Some old (and somewhat amateurish) but still interesting writing of mine on entropic springs: http://www.crnano.org/essays05.htm#4

      (It also wouldn’t surprise me if one reason endotherms are successful is that their protein machines don’t have to be as finely tuned over as wide a range of conditions.)

    3. Anon says:

      Barry, that’s a great question. The circadian clocks are temperature compensated so that the period is relatively stable across a range of temperatures. Some of the mutations that cause changes in period length also impact temperature compensation.

      1. Barry says:

        Apparently temperature-compensation for the PER-TIM clock is subtler than was once thought

        Retraction: PER-TIM Interactions with the Photoreceptor Cryptochrome Mediate Circadian Temperature Responses in Drosophila
        Rachna Kaushik, Pipat Nawathean, Ania Busza, Alejandro Murad, Patrick Emery, and Michael Rosbash

        https://www.ncbi.nlm.nih.gov/pmc/articles/PMC4767707/

  11. gippgig says:

    I wonder if PER & TIM are resistant to translation inhibition by the unfolded protein response.

  12. Vinod Jairaj says:

    This is very interesting! Congratulations to the winners!!

  13. artkqtarks says:

    I always thought that the discovery of the mutants by Konopka and Benzer was the big breakthrough.

    Hall, Rosbash, and Young made great discoveries and we now have a good understanding of circadian rhythm because of them. But they were trying to win a race with a clear goal. They must have worked very hard to win, but they knew there was a goal because of the surprising discovery by Konopka and Benzer.

    I think Benzer deserved a Nobel Prize. He could have shared the Nobel Prize with Kandel because Benzer’s work also touched on learning and memory. Maybe Benzer’s discoveries were not decisive enough to persuade the committee. Maybe he didn’t lobby to win the prize. But he certainly had a huge impact.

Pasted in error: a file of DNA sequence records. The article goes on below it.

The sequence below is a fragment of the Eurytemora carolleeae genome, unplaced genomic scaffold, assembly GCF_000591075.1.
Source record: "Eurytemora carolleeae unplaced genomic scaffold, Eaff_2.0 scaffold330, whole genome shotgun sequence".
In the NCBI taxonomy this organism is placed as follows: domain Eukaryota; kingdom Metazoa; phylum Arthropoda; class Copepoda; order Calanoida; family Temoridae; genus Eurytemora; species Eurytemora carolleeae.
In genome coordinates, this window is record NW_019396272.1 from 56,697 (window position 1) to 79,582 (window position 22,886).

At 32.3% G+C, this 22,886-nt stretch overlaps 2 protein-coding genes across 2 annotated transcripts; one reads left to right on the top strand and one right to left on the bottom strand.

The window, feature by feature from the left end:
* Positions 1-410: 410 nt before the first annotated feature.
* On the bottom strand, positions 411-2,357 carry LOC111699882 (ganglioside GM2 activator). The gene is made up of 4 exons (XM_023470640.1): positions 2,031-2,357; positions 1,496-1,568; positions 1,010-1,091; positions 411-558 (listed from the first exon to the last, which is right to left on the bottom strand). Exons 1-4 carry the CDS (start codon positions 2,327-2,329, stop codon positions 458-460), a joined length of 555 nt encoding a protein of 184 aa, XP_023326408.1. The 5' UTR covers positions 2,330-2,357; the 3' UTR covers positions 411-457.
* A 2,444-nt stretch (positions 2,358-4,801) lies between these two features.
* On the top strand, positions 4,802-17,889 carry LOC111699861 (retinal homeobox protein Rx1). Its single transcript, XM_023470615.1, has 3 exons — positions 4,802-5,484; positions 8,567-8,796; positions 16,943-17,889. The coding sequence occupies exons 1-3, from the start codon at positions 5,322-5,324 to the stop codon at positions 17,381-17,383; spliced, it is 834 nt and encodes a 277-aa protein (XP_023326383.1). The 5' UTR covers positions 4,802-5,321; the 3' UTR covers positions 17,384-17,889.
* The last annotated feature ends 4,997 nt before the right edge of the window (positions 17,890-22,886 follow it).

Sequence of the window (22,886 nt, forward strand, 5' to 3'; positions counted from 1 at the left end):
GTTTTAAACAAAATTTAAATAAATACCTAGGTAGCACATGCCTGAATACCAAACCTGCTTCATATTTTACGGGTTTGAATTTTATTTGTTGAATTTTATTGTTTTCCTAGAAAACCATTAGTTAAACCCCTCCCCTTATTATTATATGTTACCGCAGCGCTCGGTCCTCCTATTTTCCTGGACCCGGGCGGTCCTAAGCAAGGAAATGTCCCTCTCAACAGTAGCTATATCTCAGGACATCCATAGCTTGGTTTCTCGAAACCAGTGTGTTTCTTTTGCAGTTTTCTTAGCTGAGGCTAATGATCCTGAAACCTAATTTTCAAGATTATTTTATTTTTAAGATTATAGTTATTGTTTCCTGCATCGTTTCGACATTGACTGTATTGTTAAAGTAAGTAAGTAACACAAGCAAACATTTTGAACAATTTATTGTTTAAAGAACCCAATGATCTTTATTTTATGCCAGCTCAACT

1. GCC says:

      For anybody interested in this early work, I would definitely recommend Jonathan Weiner’s book about Seymour Benzer called Time, Love, Memory. It’s one of my favourite scientific biographies.

  14. a says:

    It is about time.

  15. Chemcat says:

    Until I started working part-time on the night shift in addition to my regular nine-to-five, I admit I did not give the complexity of the circadian rhythm its due consideration. Speaking anecdotally, I feel rather cold when I work a night shift on little sleep, and when I end the shift, my eyes just… hurt. I seem to do well transitioning from the night shift to the day if I stay in areas using artificial lighting, but I feel drained of energy when I step into bright, natural daylight. I was interested to learn here about the genetic ebb and flow behind the circadian rhythm, and that daylight exposure does not play the role in sleep-wake patterns that I thought it did.

    A quick literature search of “immunology circadian rhythm” will make for fun lunch break reading for me….

    Congratulations to Rosbash, Hall, and Young on their well-deserved recognition.